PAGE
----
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GOP Targets African-American Women in Voter Suppression Efforts

Ever since 1980, African American women have been decisive in creating a gender gap that has helped elect Democratic Presidents.

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Civil Right advocates rightly call this disenfranchisement our new Jim Crow laws.

Across the country, civil rights groups continue to sue states that have passed laws to suppress voters, something that still may surprise a great number of Americans, not to mention the rest of the world. Meanwhile, the election looms closer and people who cannot meet the new requirements get fed up, feel helpless, and are less likely to go to the polling place on Election Day.

So this is America in 2012, a democracy in rapid decline. On August 21, TalkingPoints Memo  reported that:

“The GOP platform committee adopted language on Tuesday supporting states that have passed voter ID and proof of citizenship laws. The citizenship amendment, proposed by Kansas Secretary of State Kris Kobach (R), would support laws that make voters prove their citizenship before they are allowed on the voter rolls.”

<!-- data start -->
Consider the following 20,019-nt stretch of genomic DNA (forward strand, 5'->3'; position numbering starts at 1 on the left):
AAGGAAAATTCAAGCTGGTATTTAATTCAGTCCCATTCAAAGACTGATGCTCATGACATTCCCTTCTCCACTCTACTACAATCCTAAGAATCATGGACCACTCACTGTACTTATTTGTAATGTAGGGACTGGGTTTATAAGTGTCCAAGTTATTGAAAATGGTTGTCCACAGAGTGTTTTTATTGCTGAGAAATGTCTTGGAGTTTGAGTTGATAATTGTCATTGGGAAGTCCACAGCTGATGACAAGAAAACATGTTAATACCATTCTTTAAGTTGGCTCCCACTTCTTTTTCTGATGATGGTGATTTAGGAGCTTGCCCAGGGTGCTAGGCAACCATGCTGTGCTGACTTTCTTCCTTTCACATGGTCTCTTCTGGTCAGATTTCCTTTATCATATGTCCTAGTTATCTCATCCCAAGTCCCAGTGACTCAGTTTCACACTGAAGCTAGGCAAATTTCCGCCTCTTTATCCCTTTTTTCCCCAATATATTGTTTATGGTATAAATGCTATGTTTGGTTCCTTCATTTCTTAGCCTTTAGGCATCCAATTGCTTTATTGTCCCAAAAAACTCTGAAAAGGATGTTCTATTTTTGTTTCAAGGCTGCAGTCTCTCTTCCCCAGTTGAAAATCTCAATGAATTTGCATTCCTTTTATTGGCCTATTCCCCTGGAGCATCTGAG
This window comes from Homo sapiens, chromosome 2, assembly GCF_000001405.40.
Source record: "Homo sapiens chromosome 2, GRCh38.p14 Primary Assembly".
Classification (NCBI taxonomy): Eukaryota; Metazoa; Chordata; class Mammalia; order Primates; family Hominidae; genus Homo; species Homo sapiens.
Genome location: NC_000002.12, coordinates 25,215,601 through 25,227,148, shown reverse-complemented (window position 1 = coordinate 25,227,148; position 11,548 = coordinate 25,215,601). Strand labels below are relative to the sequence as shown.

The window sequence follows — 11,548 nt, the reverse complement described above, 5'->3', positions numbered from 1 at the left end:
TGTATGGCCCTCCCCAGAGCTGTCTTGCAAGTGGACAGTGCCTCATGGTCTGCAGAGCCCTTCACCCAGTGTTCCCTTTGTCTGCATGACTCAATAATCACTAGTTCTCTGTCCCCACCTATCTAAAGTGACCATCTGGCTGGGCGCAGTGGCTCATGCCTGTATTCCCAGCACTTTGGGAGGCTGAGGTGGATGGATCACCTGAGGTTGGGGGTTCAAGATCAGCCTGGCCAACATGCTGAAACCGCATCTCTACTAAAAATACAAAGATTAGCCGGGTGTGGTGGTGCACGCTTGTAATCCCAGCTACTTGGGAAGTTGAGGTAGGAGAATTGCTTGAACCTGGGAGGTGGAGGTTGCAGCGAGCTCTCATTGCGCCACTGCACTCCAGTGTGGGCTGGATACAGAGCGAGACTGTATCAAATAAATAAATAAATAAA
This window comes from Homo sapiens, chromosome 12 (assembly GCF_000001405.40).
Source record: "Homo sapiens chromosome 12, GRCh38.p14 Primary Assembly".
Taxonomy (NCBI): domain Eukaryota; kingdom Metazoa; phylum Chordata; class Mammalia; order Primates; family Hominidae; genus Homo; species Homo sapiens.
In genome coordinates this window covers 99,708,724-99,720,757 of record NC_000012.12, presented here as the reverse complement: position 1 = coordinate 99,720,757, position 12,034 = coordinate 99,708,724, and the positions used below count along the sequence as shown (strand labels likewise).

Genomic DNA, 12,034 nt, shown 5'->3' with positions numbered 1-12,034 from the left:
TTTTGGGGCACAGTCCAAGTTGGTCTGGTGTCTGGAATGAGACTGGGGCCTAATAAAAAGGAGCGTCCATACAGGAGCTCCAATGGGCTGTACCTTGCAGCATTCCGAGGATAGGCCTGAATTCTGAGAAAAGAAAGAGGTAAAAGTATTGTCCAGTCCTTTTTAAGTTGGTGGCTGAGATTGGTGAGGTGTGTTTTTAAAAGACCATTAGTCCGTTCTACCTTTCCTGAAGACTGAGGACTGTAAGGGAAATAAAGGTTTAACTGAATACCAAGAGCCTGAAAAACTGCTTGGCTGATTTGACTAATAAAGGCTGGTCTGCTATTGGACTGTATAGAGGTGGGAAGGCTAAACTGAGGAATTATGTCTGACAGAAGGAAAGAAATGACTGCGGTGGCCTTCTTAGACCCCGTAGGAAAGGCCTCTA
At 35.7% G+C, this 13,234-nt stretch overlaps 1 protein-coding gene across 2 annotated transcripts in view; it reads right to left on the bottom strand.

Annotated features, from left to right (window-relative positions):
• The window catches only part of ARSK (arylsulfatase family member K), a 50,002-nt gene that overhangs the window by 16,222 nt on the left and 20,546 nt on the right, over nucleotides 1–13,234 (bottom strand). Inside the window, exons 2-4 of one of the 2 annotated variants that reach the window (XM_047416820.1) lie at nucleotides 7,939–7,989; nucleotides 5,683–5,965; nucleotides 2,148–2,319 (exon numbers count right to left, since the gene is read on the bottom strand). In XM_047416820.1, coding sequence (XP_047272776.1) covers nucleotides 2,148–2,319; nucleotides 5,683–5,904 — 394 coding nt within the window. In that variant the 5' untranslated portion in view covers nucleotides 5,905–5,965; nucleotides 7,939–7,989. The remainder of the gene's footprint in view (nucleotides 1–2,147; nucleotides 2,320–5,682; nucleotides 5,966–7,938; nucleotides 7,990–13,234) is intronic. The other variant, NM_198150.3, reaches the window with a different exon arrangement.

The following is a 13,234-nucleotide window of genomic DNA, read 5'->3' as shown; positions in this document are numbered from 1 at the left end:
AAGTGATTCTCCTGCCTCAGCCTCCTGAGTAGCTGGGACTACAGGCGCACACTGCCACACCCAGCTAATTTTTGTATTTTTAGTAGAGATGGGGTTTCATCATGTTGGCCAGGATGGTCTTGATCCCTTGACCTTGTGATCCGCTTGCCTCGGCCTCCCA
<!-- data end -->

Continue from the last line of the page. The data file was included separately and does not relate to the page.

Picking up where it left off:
When the Supreme Court  decided in a  landmark case that the  First Amendment allowed corporations and unions to give any amount of money to candidates, they turned elections into a arms race for campaign donations. The suppression of voters is the final unraveling of what used to be viewed as a democratic nation.

It is not too soon to ask the international community to monitor the 2012 American election. This is an emergency.

 

Ruth Rosen, a former columnist for the Los Angeles Times, is a Professor Emeriti of History at U.C. Davis and a Scholar in Residence at the Center for the Study of Right-Wing Movements at U.C. Berkeley. Her most recent book is "The World Split Open: How the Modern Women’s Movement Changed America."

 
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